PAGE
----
Adoption of ISO 27001 provides real credibility to both internal and external parties that you understand security and take it seriously. 



What are the core elements of ISO 27001?

ISO 27001 is made up of a number of short clauses and a much longer annex that lists multiple reference controls for consideration. Some of these key clauses relate to: 

  • The organisational context and needs of interested parties 
  • Commitment to information security by the organisation’s leadership  
  • Understanding risks to the organisation and selecting appropriate risk treatments 
  • How to operate, monitor and improve an ISMS based on ISO 27001 
  • Addressing any identified areas of weakness  

The reference controls for consideration include controls in for key areas: 

  • Organisational controls
  • People controls
  • Physical controls
  • Technological controls 

The standard does not mandate the use of these controls, and organisations often choose to incorporate other local and global control sets in their ISMS to manage their risks. These control sets could include controls related to credit card security (PCI-DSS), cloud security or controls from the Australian Government’s Information Security Manual (ISM). 



How does ISO 27001 work? What is a riskbased approach to Managing Information Security? 

Unlike other security standards, for example, the Payment Card Industry – Data Security Standard (PCI-DSS) and Sarbanes-Oxley (SOX) which take a compliance approach and are highly prescriptive, ISO 27001 takes a risk-based approach to security management. In other words, there are no defined set of security controls that must be implemented regardless of the type of business operation, as is the case with PCI-DSS. Controls are selected based on their ability to mitigate risks to the organisation. 

ISO 27001 is concerned with the process of continual improvement and a demonstrated commitment to managing information security based on risks to the organisation’s information assets. 

A risk-based approach to managing information security ensures that security risks are appropriately prioritised and efficiently managed, with controls specifically selected to manage identified risks to an organisation. It is a “use or explain” approach. Based on your organisation’s risks, you can select controls to use to help manage risk, or simply explain why they aren’t relevant and why you don’t need them. There is no compliance for the sake of compliance with ISO 27001.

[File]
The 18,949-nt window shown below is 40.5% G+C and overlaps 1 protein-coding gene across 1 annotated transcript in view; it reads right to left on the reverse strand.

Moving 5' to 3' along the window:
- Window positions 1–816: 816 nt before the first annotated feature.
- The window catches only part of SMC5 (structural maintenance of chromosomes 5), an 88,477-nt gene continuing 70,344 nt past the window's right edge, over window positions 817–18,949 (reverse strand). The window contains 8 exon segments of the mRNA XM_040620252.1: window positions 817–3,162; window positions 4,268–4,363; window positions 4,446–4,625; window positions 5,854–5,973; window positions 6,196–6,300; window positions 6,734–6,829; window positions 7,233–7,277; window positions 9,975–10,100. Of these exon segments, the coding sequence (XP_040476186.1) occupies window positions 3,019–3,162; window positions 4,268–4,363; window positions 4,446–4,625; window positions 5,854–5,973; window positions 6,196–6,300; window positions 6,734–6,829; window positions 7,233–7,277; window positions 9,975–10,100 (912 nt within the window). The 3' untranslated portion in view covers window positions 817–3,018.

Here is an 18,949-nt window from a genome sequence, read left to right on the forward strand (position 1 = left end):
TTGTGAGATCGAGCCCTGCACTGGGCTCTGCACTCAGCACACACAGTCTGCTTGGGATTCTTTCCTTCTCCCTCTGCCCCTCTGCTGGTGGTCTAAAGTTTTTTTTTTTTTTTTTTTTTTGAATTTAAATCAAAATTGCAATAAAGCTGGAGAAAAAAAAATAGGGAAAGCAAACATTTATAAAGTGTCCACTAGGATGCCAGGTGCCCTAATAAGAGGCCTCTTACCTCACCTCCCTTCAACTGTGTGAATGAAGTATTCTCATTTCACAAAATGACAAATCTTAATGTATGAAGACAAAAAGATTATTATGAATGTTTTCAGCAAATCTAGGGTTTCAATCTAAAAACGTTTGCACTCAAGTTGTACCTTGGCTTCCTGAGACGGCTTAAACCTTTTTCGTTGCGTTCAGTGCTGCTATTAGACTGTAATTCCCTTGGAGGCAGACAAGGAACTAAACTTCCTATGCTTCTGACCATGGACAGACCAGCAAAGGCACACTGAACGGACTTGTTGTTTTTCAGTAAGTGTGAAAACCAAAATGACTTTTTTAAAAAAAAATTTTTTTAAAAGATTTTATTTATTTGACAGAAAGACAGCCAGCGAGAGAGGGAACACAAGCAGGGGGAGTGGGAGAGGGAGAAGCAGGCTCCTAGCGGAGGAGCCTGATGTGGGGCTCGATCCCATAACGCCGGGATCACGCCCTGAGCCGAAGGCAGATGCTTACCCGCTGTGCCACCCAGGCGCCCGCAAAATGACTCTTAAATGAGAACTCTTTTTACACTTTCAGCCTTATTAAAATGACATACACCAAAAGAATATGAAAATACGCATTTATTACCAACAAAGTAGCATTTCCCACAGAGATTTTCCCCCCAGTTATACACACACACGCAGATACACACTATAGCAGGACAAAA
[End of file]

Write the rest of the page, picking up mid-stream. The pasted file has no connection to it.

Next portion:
Where should I start?

Before starting out on the path to certification, it may be worthwhile understanding if certification is required or if conformance to the standard will suffice. For many organisations, certification is not a requirement. 

For those industries where certification is a requirement, the path to achieving certification should not be treated as a one-off project. Organisations that successfully maintain certification over multiple years treat information security as a critical business process and invest time, resources and effort into ongoing compliance. Certification is the logical consequence of conformance and should be relatively easy if a robust risk management regime is established and maintained. 

For most organisations, the logical place to start is to identify what the drivers are, who cares about security, and what critical information assets need to be protected.  This is called the “scope” of the ISMS and drives all further activities. 

After that, the organisation should undertake risk assessments against these critical information assets and identify the controls that help manage these risks.   

The completion of these two activities provides the building blocks of the ISMS.  CyberCX provides support for these activities through the ISMS Jump Start offering. 



The audit process

External certification can only be conducted by an Accredited Certification Body (CB). In Australia, CyberCX recommends certification services from reputable CBs only, such as BSI and SAI Global.  Certification lasts for three years.